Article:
- The Washington Times - Friday, September 4, 2009

Defense Secretary Robert M. Gates tried to brace the public Thursday for the prospect of an expanded mission in Afghanistan and, at the same time, reassure the American people that the chances for military success there are not “slipping through the administration’s fingers.”

In a news conference at the Pentagon, Mr. Gates acknowledged what has become widely evident in public polls and in increasingly vocal statements from members of Congress — that public support for the war effort is fading.

“The nation has been at war for eight years,” Mr. Gates said. “The fact that Americans would be tired of having their sons and daughters at risk and in battle is not surprising.”

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Addressing widespread concerns that the Taliban is gaining strength in spite of the best efforts of U.S. forces, he added, “I don’t believe that the war is slipping through the administration’s fingers.”

The secretary’s public comments came as President Obama was at Camp David reviewing a confidential report prepared by Gen. Stanley McChrystal, the commander directly in charge of the Afghan campaign, who is expected to soon request as many as 20,000 more troops.

In a speech to veterans last month, the president began to express an awareness of public fatigue with the Afghan war. “This will not be quick. This will not be easy,” he said.

In the two weeks since that speech, it has become even more clear that the nation is not eager for a prolonged sacrifice.

A CBS News poll released Tuesday found that fewer than half of Americans surveyed now support the president’s handling of the situation in Afghanistan, down from 56 percent in April. Four in 10 now say they want U.S. troop levels in Afghanistan decreased.

Congressional support for the war has followed a similar trajectory. Last week, Sen. Russ Feingold, Wisconsin Democrat, expressed his frustration in an op-ed piece in the Wall Street Journal, saying he could not “support an open-ended commitment to an escalating war in Afghanistan.”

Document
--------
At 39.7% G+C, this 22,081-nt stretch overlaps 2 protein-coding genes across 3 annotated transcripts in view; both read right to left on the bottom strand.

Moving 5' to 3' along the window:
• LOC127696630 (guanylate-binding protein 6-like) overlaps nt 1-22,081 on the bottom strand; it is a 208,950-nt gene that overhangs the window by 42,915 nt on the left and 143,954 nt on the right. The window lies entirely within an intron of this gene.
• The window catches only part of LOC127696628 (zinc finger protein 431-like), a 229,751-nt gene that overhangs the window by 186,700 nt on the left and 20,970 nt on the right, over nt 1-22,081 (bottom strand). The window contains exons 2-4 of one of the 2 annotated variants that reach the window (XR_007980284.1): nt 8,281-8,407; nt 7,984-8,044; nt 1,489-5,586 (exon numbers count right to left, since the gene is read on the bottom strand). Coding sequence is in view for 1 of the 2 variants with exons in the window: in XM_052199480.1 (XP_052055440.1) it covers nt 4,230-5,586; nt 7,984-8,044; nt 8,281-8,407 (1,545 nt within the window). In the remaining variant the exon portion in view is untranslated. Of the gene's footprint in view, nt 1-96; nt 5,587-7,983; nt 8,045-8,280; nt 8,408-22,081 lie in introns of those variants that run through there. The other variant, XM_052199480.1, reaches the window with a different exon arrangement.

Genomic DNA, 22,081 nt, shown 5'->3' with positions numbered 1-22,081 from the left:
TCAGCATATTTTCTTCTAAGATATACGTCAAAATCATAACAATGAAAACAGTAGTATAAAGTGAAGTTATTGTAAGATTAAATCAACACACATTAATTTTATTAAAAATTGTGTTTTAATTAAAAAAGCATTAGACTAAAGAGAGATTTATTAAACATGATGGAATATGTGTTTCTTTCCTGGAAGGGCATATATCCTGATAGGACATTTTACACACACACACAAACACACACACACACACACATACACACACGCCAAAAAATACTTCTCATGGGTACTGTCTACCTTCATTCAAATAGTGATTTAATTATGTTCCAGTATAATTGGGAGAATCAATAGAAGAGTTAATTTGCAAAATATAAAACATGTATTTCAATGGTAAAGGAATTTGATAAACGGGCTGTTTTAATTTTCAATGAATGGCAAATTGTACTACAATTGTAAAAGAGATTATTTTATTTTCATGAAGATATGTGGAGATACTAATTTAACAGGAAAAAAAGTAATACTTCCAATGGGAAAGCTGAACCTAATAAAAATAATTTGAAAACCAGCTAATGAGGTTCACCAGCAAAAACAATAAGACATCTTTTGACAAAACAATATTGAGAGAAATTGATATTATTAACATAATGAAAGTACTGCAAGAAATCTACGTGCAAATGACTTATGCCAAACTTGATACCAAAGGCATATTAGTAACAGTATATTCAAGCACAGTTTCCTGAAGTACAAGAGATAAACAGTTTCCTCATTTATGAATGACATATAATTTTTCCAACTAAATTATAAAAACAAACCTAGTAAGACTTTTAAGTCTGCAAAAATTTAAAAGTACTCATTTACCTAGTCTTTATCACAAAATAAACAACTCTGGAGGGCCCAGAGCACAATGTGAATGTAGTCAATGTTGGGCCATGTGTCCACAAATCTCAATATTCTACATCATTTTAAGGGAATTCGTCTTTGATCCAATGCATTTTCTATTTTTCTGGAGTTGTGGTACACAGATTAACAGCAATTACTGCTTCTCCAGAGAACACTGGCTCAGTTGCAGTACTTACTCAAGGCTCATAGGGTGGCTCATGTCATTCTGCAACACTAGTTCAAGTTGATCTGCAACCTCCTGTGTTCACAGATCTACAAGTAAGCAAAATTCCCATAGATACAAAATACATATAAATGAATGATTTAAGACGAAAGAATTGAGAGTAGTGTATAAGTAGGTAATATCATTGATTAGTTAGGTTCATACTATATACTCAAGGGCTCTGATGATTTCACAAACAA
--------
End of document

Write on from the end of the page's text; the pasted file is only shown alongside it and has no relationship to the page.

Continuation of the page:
“We’ve become embroiled in a nation-building experiment that may distract us from combating al Qaeda and its affiliates, not just in Pakistan, but in Yemen, the Horn of Africa and other terrorist sanctuaries,” Mr. Feingold wrote.

At the same time public support has begun to wilt, the Pentagon and the White House have been moving to expand the American military and civilian presence in Afghanistan in line with the recommendations from Gen. McChrystal.

Mr. Gates did not say whether the new strategy would require more troops than the 62,000 already committed to the effort, but he and Joint Chiefs of Staff Chairman Adm. Mike Mullen made clear the country would need to commit to protecting the people of Afghanistan and battling the Islamist Taliban movement there.

“There has been enormous focus on troop numbers and timelines lately. Lots of conjecture, lots of speculation,” said Adm. Mullen. “What’s more important than the numbers of troops [that Gen. McChrystal] may or may not ask for is how he intends to use them.

“It should come as no surprise to anyone that he intends to use those forces under his command to protect the Afghan people, to give them the security they need to reject the influence the Taliban seeks.”

Both men said they expect to meet several times in coming days to evaluate Gen. McChystal’s plan and formulate a strategy for moving forward. To the extent that they telegraphed their intentions, they repeatedly stressed the need to protect the Afghan people and stabilize conditions on the ground.

“As one villager told a visiting U.S. lawmaker recently, ‘Security is the mother of all progress,’ ” Adm. Mullen said.

And the benefits of that security, Mr. Gates took pains to convey, extend to American soil. Borrowing a theme from Mr. Obama’s speech to veterans, he said the ultimate purpose of the war in Afghanistan is not nation-building, but to stop al Qaeda.

“It seems to me that in the context of the president’s goal of disrupting, dismantling and destroying al Qaeda, we seek an Afghanistan that is our partner in that endeavor and that can sustain that endeavor after we’re gone,” Mr. Gates said.

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